Card tournaments are fun ways to spread awareness of a given card game, create healthy places for great players to compete and even raise a little money for yourself or a given charity. Much of the work surrounding card-game tournaments stems from finding a venue, getting people to sign up and advertising your tournament so that spectators are aware of it. Once you do that, however, you need to organize the tournament itself in order to winnow through the competitors and find a champion.
Determine how long it takes to play an average game and how many competitors you have. Compare those numbers against the time you have to run the tournament. They'll have a huge impact on the format you use. You don't want to run over and you need your tournament to move along in a timely fashion.
Consider a single-round elimination format if you have a small number of competitors and/or a large amount of time. In this format, competitors are paired randomly against each other in one-on-one competition. The winners move on to the next round while the losers are eliminated. The process continues until only one player is left, making him the champion. If you don't have an appropriate number of players (eight, 16, 32, 64 or 128), then some players may need to receive byes during the first round in order to create an even number.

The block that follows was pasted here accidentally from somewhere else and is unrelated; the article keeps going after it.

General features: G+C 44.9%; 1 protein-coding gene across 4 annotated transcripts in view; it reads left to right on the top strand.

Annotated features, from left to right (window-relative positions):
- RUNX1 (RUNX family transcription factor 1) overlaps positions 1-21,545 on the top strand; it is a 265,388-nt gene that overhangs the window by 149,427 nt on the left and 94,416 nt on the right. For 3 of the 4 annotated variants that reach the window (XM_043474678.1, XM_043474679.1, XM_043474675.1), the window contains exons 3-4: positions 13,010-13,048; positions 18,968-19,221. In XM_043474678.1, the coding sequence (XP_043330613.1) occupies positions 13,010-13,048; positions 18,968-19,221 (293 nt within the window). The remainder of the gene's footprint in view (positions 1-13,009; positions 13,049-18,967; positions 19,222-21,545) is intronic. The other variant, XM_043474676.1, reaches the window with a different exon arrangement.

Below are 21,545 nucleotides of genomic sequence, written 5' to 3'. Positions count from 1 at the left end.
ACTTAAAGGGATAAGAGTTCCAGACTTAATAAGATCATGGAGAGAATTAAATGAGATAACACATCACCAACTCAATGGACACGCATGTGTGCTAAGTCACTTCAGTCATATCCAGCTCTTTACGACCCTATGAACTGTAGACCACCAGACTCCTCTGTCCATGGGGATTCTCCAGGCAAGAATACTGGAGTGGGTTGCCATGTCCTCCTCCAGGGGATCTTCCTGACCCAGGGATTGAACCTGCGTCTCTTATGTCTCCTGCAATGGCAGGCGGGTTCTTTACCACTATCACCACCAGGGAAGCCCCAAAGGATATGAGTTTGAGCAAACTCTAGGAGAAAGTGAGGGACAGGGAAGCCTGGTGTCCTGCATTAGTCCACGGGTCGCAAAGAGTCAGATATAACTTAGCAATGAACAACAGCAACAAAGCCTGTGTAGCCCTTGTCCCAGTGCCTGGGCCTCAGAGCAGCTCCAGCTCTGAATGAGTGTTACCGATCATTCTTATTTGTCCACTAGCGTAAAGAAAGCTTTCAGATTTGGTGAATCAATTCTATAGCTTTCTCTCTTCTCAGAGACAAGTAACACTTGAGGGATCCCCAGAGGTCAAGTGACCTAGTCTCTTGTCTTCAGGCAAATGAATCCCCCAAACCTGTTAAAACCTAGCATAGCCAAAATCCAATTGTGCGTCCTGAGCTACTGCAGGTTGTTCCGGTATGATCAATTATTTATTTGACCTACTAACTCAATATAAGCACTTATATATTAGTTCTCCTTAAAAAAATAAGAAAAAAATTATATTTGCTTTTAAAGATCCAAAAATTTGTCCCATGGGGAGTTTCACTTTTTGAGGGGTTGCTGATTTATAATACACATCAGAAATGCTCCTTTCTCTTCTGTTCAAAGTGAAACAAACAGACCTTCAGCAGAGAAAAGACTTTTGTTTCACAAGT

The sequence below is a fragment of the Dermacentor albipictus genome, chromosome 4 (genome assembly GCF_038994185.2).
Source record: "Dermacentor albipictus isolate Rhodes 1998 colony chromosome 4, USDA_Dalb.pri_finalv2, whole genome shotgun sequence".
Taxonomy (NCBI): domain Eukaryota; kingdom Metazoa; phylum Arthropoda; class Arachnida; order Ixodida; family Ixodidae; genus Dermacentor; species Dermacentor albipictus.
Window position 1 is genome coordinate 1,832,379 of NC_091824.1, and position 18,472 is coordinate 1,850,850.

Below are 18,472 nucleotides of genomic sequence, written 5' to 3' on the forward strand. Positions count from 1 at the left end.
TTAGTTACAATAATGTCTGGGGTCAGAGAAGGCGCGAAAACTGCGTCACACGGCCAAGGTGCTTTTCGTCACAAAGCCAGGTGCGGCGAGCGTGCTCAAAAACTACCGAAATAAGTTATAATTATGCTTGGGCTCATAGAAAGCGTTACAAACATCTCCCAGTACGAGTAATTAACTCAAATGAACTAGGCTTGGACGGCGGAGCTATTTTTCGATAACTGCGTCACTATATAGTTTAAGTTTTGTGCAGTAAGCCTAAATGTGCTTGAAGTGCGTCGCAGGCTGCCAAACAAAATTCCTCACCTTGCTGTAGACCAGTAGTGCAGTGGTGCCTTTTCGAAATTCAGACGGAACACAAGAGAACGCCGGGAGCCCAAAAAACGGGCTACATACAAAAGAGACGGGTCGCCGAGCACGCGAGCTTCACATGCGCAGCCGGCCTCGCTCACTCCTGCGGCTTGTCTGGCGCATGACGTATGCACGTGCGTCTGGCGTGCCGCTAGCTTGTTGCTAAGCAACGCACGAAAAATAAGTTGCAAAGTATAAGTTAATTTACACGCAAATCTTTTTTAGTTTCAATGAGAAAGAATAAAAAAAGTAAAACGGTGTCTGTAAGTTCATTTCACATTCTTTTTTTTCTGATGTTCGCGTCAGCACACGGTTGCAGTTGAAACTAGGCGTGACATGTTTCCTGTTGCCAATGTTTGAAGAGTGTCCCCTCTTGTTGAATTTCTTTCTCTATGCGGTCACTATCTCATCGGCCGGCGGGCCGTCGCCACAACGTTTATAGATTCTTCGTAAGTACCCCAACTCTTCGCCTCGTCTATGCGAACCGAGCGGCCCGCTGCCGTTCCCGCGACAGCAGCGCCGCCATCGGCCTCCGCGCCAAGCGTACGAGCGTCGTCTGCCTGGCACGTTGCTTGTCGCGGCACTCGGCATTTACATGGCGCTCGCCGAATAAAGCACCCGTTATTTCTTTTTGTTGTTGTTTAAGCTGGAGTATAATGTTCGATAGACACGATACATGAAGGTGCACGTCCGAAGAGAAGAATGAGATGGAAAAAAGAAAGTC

Use a double-elimination format. This is similar to a single-elimination format, except that players aren't dropped from the tournament until they have two losses. After the first round, divide the tournament into an "all wins" half and a "one loss" half. Continue playing until you have one one-loss player and one zero-losses player, who then play for the championship. The one-loss player must defeat the no-loss player twice in order to win. As with single elimination, this works best with comparatively small numbers of competitors.
Plan for a Swiss-style format if you have a large or uneven number of players. Within this format, all players participate in multiple rounds of competition, starting against randomly chosen opponents. They build up a record as they play (e.g., five wins and no losses, two wins and three losses) which provides for an easy ranking system. Set those with identical records to play against each other, providing parity as the competition continues. When the Swiss rounds are over, you can either select the top-ranked player as the winner, or select the top-eight or top-four competitors for single-elimination play-off rounds. They then play each other, with the losers being eliminated until there is only one left.
Prepare a pool-style format for your card tournament. Players are randomly placed in pools of four, and then play all of the other players in their individual pool once. Tie-breaking matches can be used in the event of a tie. The winner of each pool advances to single-elimination-round playoffs, competing against the winners of the other pools until there is just one champion left.
If time is a factor, place a limit on the length of a given game. If the game extends past that period, have a tie-breaking procedure in place whereby you can declare one player the winner. Regardless of the format you use, take care to avoid double-jeopardy situations where two players face off more than once. This is more acceptable in the play-off stage of the proceedings, but should not take place during early rounds.